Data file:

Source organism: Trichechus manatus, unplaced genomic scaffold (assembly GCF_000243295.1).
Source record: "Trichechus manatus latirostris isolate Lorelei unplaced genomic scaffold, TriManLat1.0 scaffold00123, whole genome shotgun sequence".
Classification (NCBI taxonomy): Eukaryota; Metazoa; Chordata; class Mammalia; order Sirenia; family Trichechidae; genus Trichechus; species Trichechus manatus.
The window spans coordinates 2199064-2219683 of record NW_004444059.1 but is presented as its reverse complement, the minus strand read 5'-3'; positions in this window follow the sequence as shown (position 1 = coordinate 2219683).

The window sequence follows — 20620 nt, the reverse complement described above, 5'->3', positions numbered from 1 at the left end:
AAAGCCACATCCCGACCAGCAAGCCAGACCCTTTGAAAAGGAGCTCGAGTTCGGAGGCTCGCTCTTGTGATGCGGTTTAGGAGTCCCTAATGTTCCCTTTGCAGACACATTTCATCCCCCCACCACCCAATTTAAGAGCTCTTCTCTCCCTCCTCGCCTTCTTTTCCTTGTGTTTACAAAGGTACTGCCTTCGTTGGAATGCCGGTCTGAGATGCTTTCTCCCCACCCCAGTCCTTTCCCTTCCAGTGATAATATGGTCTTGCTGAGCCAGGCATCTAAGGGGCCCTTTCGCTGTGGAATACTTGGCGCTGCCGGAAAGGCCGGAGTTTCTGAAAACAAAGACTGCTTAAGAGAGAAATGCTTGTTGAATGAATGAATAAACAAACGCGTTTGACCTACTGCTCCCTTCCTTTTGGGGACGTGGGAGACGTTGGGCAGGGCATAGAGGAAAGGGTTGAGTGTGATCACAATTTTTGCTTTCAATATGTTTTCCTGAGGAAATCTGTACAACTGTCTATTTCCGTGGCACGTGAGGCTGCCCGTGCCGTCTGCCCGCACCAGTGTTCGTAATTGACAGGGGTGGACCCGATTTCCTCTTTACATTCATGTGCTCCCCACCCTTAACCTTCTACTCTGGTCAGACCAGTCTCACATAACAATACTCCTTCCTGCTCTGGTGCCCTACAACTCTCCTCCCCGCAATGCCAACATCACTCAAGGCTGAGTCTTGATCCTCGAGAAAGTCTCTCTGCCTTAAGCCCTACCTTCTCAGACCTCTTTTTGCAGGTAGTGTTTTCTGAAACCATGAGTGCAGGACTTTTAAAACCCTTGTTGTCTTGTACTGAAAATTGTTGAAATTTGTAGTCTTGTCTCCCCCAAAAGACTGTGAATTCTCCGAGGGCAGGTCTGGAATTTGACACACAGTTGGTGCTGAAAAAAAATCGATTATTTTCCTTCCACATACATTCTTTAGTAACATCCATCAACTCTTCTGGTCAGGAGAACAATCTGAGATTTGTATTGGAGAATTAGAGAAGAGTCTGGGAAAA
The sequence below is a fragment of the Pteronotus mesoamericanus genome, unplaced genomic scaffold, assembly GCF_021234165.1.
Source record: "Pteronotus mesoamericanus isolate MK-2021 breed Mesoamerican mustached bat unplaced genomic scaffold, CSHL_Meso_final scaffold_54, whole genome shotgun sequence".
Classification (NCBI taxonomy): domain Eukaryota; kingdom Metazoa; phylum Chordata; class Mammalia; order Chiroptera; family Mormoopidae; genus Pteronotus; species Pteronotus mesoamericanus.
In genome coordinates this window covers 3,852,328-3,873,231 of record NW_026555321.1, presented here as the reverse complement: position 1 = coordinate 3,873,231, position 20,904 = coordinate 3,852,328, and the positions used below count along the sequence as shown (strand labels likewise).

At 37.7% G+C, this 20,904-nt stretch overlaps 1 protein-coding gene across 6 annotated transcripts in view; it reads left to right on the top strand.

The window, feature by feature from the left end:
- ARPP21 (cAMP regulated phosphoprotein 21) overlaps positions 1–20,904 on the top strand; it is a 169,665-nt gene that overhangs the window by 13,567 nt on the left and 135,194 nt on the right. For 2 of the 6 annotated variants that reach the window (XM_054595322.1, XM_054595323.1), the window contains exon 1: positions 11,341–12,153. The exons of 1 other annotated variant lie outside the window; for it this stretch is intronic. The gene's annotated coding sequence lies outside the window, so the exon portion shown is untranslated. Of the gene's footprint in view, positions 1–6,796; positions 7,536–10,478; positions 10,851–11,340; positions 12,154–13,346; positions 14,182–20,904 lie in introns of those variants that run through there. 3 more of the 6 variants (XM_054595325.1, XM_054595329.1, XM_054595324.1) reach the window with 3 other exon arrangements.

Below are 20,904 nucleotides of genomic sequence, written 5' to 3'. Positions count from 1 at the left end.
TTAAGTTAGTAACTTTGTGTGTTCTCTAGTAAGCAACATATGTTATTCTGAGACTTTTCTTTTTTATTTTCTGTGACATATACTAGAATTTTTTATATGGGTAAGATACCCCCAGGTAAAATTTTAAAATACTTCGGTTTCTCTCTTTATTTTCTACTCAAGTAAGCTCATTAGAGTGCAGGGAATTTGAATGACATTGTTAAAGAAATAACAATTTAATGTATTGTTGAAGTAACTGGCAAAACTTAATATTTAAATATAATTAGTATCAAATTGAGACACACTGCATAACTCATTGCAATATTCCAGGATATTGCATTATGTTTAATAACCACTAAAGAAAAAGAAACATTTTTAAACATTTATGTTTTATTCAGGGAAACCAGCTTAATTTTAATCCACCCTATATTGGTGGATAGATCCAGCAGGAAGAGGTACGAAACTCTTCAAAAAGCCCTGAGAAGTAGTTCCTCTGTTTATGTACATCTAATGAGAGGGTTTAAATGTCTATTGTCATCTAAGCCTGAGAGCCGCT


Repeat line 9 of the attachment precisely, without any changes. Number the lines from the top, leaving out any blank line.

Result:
Classification (NCBI taxonomy): domain Eukaryota; kingdom Metazoa; phylum Chordata; class Mammalia; order Chiroptera; family Mormoopidae; genus Pteronotus; species Pteronotus mesoamericanus.